Rising Through Resilience: Leon House Of ‘Wheels for Wishes’ On The Five Things You Can Do To Become More Resilient
An Interview With Jason Sheppard
Acknowledge your strengths. Acknowledge your weaknesses. Understand no matter how good things are, there’s always somebody in a terrible place. No matter how bad things are in your life, there’s always a better place and you have to learn to navigate the waters.
Resilient people surround themselves with people who are like-minded. You don’t have to have any similarities, you just have to not take no for an answer and stare failure in the face and acknowledge it’s there and then you discover ways to get around it.
Resilience has been described as the ability to withstand adversity and bounce back from difficult life events. Times are not easy now. How do we develop greater resilience to withstand the challenges that keep being thrown at us? In this interview series, we are talking to mental health experts, authors, resilience experts, coaches, and business leaders who can talk about how we can develop greater resilience to improve our lives.
As a part of this series, I had the pleasure of interviewing Leon House, founder of Wheels For Wishes, an organization comprised of dedicated volunteers that raise funds throughout Newfoundland and Labrador to provide kids within the CNIB (Canadian National Institute for the Blind) with dogs from the CNIB Guide Dog program as well as CandleLighters NL with support for Children in Newfoundland and Labrador who are battling Childhood Cancers.
The Wheels for Wishes show has been the premier car show in Newfoundland and Labrador since its conception. This sees a variety of automobiles, Tuners, Antiques, Muscle, Jeeps, Trucks and Hot Rods come together to be the largest show of its kind in NL. The crew is always continuing to pursue those who have the heart and dedication to make magic for those who need a little helping hand.
Thank you so much for joining us! Our readers would love to get to know you a bit better. Can you tell us a bit about your backstory?
In 2019, I was approached to take part in a charity event where it was up to us to come up with a way where we could create a buzz in order to make a difference for kids in the community. So we reached out to some like-minded people who had some spare time and also wanted to make a difference. We pieced it all together and came up with Wheels for Wishes. Our first year was amazing. We held a one-day event which raised $10,000 and last year we held a $50,000 event. This year with two events we exceeded that amount for a guide dog to aid a visually impaired young boy. Now we’re looking to expand our two charities and in that process involve others to help who aren’t involved with charities or fund-raising.
Can you share with us the most interesting story from your career? Can you tell us what lessons or ‘take aways’ you learned from that?
The most interesting story is when you have a nine-year-old little girl who is a part of the organization we raise money for who’s shy because of her vision impairment and she’s always reaching out to us ask asking, ‘how are you doing? Where are you going?’ She wants to hang out and be a part of what we do. We see many parents who feel moved when we do things for their children. The father of the young man we’re providing the guide dog for is very touched that we could make that happen. COVID-19 is a pretty ugly thing right now and fund-raising has slowed down for many, but for us it has ramped up. We worked around ‘how could we fund-raise?’ and the community uptake has been incredible. My takeaway is that everybody can do something. It’s not always about money. People who lack money have tonnes of time and are often more creative than someone who is involved day-to-day working at a business. When you combine the right mix of people, there’s nothing you can’t do. Another one is that there’s always going to be someone better off than you and someone in a worse position than you are and there are people on both sides willing to come together to achieve a goal. It’s not about money, it’s about the movement and when you create the movement, the money will follow.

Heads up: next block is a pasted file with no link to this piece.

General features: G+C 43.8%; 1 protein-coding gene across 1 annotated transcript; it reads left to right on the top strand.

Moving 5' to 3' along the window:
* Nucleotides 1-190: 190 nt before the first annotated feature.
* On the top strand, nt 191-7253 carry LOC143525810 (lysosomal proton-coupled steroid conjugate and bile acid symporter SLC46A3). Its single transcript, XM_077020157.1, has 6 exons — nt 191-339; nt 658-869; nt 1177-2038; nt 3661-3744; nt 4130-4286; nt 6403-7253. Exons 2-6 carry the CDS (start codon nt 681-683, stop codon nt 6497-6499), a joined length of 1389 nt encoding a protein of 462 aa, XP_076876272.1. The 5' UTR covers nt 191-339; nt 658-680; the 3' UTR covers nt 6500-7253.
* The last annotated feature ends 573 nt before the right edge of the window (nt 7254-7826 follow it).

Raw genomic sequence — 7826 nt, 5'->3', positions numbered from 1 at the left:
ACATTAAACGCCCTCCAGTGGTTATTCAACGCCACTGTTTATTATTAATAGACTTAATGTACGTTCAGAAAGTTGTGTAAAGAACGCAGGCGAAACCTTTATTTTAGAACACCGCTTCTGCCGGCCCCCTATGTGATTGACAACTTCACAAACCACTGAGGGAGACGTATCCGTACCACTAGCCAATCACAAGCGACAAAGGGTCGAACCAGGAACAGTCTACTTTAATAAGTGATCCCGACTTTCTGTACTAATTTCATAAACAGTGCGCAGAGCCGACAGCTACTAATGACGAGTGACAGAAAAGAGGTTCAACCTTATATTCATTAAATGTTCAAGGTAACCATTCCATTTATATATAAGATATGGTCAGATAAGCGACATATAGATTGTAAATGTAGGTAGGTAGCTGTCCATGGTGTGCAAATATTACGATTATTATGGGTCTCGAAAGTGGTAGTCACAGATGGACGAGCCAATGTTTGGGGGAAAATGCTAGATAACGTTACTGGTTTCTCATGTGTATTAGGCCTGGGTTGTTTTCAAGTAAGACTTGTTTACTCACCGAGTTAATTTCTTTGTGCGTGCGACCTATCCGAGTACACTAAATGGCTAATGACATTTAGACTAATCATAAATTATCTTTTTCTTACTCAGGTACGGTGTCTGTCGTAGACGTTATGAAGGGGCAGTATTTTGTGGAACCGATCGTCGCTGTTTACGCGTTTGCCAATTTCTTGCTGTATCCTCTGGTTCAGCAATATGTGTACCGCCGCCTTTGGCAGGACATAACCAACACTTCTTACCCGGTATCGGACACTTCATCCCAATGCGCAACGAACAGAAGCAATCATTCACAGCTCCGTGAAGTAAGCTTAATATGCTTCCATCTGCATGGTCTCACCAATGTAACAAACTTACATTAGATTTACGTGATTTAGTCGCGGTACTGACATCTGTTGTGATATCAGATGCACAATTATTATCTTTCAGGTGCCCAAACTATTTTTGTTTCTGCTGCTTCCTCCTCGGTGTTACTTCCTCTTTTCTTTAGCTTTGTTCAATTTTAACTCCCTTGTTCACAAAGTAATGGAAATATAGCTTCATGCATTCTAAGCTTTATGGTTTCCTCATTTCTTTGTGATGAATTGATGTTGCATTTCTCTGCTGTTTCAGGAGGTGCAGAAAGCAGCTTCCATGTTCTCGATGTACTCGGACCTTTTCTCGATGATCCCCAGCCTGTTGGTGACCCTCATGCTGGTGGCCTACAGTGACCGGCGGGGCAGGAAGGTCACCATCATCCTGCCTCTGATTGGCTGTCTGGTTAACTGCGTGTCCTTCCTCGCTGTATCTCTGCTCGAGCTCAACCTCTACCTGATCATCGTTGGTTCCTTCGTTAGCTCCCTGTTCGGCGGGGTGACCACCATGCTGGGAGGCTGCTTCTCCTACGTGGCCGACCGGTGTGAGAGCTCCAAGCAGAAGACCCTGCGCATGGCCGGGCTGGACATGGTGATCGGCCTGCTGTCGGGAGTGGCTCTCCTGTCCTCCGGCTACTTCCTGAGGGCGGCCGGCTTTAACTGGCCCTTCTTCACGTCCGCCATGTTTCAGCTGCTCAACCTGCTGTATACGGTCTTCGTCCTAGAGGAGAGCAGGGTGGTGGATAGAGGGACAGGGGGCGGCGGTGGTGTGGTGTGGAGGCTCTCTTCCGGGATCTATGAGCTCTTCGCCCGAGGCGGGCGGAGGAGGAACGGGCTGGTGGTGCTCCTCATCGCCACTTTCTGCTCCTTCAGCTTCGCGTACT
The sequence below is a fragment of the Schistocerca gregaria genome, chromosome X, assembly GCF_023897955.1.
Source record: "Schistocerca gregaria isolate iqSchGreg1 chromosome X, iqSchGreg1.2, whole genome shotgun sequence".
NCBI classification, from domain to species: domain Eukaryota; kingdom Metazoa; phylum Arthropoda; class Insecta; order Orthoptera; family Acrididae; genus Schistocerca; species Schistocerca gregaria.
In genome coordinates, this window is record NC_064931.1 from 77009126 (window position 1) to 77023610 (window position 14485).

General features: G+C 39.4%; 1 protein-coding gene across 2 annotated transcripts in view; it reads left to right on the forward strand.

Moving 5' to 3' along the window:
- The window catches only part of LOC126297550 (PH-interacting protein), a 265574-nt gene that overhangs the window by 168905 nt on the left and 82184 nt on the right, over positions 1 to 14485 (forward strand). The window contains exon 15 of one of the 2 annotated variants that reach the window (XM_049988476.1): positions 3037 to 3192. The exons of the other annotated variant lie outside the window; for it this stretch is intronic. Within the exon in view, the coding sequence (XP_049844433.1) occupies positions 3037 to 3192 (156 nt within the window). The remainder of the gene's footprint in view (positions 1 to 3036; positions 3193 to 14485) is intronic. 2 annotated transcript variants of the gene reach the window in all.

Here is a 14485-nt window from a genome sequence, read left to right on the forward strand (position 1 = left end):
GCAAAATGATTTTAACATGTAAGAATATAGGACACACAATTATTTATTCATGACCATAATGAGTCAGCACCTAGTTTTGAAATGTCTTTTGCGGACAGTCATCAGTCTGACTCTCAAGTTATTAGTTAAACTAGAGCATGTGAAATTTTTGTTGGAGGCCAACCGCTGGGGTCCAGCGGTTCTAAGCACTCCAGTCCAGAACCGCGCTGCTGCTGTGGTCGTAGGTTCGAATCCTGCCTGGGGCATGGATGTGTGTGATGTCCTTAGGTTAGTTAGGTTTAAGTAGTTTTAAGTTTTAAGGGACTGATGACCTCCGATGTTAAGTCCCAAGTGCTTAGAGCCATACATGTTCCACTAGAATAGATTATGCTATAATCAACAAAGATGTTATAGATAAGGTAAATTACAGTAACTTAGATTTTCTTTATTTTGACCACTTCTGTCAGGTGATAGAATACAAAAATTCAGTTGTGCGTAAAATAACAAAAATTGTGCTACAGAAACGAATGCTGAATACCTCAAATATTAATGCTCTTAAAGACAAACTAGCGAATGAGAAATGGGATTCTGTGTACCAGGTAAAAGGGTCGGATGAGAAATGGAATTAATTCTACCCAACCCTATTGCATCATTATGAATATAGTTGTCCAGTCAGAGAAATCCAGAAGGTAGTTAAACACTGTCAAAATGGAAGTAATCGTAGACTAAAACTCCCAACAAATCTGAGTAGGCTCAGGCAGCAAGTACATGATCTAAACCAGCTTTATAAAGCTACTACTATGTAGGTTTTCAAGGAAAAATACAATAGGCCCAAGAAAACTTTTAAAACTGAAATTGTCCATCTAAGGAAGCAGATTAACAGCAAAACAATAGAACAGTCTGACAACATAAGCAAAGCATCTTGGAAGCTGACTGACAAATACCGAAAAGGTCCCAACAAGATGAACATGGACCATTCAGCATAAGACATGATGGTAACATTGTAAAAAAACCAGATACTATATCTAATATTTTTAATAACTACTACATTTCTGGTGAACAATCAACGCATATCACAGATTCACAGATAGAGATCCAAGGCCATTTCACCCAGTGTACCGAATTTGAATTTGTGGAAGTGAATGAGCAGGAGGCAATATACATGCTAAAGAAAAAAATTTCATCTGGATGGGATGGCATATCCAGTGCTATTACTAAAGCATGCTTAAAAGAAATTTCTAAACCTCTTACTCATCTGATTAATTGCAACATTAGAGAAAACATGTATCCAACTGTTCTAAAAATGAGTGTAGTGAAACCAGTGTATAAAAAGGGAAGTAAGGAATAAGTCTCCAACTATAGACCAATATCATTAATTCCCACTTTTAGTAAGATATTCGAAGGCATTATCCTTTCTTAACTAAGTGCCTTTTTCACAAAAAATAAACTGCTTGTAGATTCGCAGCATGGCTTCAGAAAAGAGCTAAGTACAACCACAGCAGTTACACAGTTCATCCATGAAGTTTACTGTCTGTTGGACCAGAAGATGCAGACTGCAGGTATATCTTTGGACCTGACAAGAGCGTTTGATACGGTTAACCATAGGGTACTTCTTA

What do you think makes your company stand out? Can you share a story?
We’re real and genuine. If we tell you, we’ll do it, we’ll do it. There’s no chance of failure. If we need to work harder, we’ll work harder even if it takes more time out of our personal lives to get something done. We’re about trying to change the life of a child who’s in an unpleasant situation. When you combine the right people, anything can happen. I want to give you a particular story but that’s a tough one because every time you reach out to change the life of a child or a family of a child who’s ill or unwell and needs a helping hand they all leave a mark on you. We don’t get involved with anybody we don’t end up forming a personal connection with. All the kids we work with are special. I don’t know if it’s possible to choose one story that is more special than the other. They’re all in a unique situation and need a helping hand, and how we go about providing that helping hand is the challenge.
None of us are able to achieve success without some help along the way. Is there a particular person who you are grateful towards who helped get you to where you are? Can you share a story?
There was a little boy, Andy, who passed away from skull base chordoma (bone cancer that starts along the spine) who left an enormous mark on me and that was the beginning for me of becoming involved in charitable movements. We organized a charity for him where we built a Hot Rod for him before he passed away. After that I was approached by Edie Newton who at the time was involved with the Children’s Wish Foundation and she was the person who provided the information on how to become more involved, what to look for in people, what to look for in people who need help and how to be genuine. Without sounding cliche, I think the people who are successful at fund-raising expect nothing back and they’re genuine and honest. They do it because they realize the reward doesn’t have to be anything other than seeing change. For me, that’s a major thing, and I got that from Edie. Andy was a selfless little boy. Nothing was ever about him. He knew he would not live long. Edie Newton was the most instrumental in setting my pathway to doing good for others.
Ok thank you for all that. Now let’s shift to the main focus of this interview. We would like to explore and flesh out the trait of resilience. How would you define resilience? What do you believe are the characteristics or traits of resilient people?